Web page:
In the end, though, it won’t matter to Ponce De Leon how we write Lopez’s history, so long as we ink “Ponce De Leon” down in the winner’s column for this rematch.
It is us that will see his revenge as diluted; he won’t.
After Margarito beat Cotto, he went on to a January 2009 bout with Shane Mosley. In the dressing room before the fight began, illegal inserts were found within Margarito’s hand wraps. Mosley went on to batter Margarito, and suddenly questions arose about Margarito’s win over Cotto: Had Margarito done anything similarly illegal in previous fights? Could his win over Cotto be tainted?
Those questions ate at Cotto, who concluded that Margarito had indeed cheated. Cotto wouldn’t get his chance at revenge until the end of 2011. Margarito was no longer the same fighter by that point; he’d been pummeled for 12 rounds by Manny Pacquiao the year before, and there was uncertainty as to whether athletic commission doctors would allow him to fight with a surgically repaired eye.
None of the extenuating circumstances mattered to Cotto.
He still performed that night in front of more than 21,000 people, nearly all of them living vicariously through Cotto, hoping to see him exact an eye for an eye, to vanquish the villain, to right the wrong. Cotto gave them what they wanted, scoring a ninth-round technical knockout and standing before the roaring crowd as it rained down its approval.
The 10 Count
1. Finally, we can put aside the countless interviews, as well as the legal maneuvering, protests and sanctioning body appeals, and get an actual resolution involving Carl Froch and George Groves. The super middleweight titleholder and his rival challenger have signed for a rematch to take place this coming May.
They met this past November. Groves knocked Froch down in the first round and continued to do well, but Froch battled back and had Groves reeling in the ninth. Their bout ended too soon, however, with the referee jumping in even though Groves didn’t appear to be out on his feet. The ref didn’t give Groves a chance to show he could recover or defend himself, nor did he give Froch a chance to finish Groves off without controversy.
The International Boxing Federation ordered a rematch, though it refused to mandate a purse split that would give Groves more than 15 percent. It seemed weird that the bout would need to go to a purse bid, though, given that both men share the same promoter. Indeed, Eddie Hearn of Matchroom Sport ended up making a deal to get them back in the ring.
Groves has still tried to get his loss overturned. It’s understandable that some people will see his public and private lobbying as being a wearying form of whining. But it’s also understandable that Groves would look into such measures; after all, this was his first pro loss, and this is a sport where losing that zero at the end of a fighter’s record sadly sometimes means too much.
It’s both maddening and bemusing that the British Boxing Board of Control refused even to give Groves a chance to argue his appeal.
“We won’t hear the case against the result,” said Robert Smith, the board’s general secretary, as quoted by my colleague Terence Dooley. “Howard Foster is a world-class referee, we support his decision, and the result will not be changed.”
Even the best referees can and do make bad calls. Groves’ case had enough merits that it deserves a chance to be heard, argued and ruled on.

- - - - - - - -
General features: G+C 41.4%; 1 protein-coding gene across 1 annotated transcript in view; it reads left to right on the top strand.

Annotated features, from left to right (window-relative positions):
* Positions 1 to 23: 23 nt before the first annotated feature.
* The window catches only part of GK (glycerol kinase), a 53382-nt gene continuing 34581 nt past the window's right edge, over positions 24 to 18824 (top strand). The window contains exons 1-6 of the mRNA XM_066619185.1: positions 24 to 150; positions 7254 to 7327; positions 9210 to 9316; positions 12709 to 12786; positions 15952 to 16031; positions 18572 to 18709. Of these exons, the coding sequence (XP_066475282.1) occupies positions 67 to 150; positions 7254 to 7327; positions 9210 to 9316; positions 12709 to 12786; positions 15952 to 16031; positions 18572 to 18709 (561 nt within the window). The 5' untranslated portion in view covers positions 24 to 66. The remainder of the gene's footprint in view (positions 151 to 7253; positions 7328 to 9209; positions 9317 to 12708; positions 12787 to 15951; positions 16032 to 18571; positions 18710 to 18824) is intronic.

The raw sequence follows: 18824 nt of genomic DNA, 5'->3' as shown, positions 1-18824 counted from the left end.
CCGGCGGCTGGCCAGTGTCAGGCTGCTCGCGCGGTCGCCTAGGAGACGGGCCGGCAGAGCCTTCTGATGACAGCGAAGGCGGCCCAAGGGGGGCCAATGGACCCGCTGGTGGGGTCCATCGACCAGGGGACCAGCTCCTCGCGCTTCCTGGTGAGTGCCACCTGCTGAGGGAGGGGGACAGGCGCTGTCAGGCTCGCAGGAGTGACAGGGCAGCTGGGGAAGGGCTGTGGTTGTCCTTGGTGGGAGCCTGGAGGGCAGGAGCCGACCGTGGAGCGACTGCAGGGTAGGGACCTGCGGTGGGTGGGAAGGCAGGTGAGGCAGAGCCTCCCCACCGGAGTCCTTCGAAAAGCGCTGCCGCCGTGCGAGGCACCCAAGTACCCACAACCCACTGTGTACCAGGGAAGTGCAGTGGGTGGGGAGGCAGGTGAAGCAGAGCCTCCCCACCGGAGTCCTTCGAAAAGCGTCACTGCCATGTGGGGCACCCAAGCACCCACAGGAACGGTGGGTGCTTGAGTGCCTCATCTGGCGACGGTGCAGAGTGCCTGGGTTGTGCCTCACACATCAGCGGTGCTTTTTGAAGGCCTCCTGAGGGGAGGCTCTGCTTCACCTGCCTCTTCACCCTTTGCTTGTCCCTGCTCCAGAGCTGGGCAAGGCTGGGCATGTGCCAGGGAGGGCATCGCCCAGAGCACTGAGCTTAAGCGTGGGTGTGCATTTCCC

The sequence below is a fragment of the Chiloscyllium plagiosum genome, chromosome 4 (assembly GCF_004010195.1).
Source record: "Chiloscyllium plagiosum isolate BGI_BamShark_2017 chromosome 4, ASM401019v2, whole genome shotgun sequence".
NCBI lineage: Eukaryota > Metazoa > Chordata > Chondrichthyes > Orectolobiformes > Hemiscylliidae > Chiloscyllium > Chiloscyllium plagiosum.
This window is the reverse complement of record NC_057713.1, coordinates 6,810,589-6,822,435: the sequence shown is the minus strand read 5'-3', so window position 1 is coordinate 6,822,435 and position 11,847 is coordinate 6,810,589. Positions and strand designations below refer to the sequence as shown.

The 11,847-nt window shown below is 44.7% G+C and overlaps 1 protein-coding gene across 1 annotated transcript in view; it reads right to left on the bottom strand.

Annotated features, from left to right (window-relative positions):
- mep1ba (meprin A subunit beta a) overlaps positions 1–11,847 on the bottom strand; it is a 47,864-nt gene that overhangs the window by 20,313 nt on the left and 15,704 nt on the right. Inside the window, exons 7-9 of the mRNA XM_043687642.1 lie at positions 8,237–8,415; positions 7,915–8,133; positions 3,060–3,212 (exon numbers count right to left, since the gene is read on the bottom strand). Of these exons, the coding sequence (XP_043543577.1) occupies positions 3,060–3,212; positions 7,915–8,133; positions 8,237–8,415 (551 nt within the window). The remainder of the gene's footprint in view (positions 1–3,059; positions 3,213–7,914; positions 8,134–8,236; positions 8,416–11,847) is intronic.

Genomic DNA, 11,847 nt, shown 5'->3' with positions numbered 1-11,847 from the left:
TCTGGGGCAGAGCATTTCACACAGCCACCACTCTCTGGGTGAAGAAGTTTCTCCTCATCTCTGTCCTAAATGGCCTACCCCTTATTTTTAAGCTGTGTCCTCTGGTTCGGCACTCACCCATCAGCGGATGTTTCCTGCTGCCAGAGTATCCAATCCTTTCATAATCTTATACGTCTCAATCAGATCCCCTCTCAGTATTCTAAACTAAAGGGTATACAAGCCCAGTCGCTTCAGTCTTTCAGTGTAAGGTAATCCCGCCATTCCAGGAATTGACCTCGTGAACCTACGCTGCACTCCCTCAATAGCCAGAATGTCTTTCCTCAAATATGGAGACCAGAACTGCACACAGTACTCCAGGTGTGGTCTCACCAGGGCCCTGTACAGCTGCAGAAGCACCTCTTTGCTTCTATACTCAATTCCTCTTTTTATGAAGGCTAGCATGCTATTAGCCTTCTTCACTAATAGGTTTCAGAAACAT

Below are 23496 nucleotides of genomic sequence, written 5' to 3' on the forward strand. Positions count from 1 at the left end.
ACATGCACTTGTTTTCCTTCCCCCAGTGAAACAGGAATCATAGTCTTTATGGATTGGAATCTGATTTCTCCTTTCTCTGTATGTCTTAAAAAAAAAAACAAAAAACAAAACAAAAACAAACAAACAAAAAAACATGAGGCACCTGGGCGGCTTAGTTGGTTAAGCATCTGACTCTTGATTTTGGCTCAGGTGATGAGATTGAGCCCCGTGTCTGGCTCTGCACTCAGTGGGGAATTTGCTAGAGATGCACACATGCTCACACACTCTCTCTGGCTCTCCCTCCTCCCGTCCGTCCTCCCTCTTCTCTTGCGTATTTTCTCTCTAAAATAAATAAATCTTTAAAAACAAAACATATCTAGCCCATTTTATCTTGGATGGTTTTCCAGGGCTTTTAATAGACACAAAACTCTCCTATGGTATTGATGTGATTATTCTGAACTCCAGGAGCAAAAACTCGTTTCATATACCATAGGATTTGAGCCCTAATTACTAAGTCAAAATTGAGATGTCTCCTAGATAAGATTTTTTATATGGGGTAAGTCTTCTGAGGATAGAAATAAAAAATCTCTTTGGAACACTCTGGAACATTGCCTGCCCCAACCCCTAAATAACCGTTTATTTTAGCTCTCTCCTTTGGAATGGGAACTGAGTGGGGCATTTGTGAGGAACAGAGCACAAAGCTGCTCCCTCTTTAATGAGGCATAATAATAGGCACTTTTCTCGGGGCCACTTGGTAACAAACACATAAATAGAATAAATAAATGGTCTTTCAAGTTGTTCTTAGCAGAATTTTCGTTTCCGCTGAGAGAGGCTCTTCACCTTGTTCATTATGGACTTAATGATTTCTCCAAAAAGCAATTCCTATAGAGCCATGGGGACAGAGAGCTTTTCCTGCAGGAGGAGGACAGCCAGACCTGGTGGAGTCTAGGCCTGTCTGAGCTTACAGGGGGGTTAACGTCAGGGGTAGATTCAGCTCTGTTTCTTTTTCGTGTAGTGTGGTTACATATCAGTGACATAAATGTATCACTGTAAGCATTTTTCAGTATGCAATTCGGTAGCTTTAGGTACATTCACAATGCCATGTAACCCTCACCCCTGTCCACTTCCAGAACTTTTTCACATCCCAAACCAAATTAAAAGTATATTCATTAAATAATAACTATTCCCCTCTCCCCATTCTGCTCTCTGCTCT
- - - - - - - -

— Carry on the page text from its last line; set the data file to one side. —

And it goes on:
Heck, the IBF’s reasoning for ordering the rematch was what it felt was inappropriate conduct by referee Howard John Foster, which in turn affected the fight’s outcome.
“Groves should have been allowed to continue, as he did not appear to be seriously hurt and was counter punching and attempting to move the action away from the ropes at the time of the stoppage,” the IBF said in a statement, citing the opinion of an appeals panel. “In addition, the referee waved the fight off from behind Groves instead of in front of him and did not look into his eyes. Groves showed no signs of being hurt after the stoppage. In sum, the panel felt it was an improper stoppage.”
2. Congratulations to Gennady Golovkin for being named the World Boxing Association’s “boxer of the month” for January 2014.
It’s quite a feat, given that Golovkin’s win over Osumanu Adama came in February.
3. Returning to something from last week:
While pondering Floyd Mayweather’s next fight on May 3, I noted that Marcos Maidana’s team had previously turned down an immediate rematch with Adrien Broner for April 19 or April 26, saying that Maidana wanted to spend time with his girlfriend and their soon-to-be-born daughter, resting and then returning for a full training camp.
“A fight with Mayweather would be just one or two weeks later than the Broner bout would have been,” I wrote. “Of course, it’s easier to change your mind when there’s a significantly larger payday available. And Maidana’s reasoning, while completely understandable on the surface, may also have been another case of contractual posturing.”
Maidana’s manager, Sebastian Contursi, affirmed that later in the week in an interview with Lem Satterfield of RingTV.com.
“Marcos would be able to sacrifice himself to get ready for May 3, but, of course, Mayweather is one thing, and Broner is another thing,” Contursi said at one point.
Later, he added: “People have to understand that Maidana really gave a beating to Broner, so, of course, when you beat a guy in that way, you are not that excited to give him a rematch. So Marcos was a little bit peeved after that beating that Broner took that Broner was still trying to dictate the terms. I mean, to impose his conditions, like, ‘I’ll be fighting Maidana in April,’ and stuff like that. We were like, ‘He cannot call the shots.’ ”
4. A lot of boxing-related press releases come my way — nearly 100 emails last week alone, and I’m not even on all of the mailing lists. But few give me the kind of laughs I got from a “Valentine’s Day Q&A” held with the eight boxers who will be on the March 8 pay-per-view featuring a main event of Canelo Alvarez vs. Alfredo Angulo.
They were asked the first thing that came to mind when they think of Valentine’s Day.
Canelo: “I think of joy.” Angulo? “I just think about training.” Lightweight titleholder Omar Figueroa had this weird answer: “The colors red and pink.”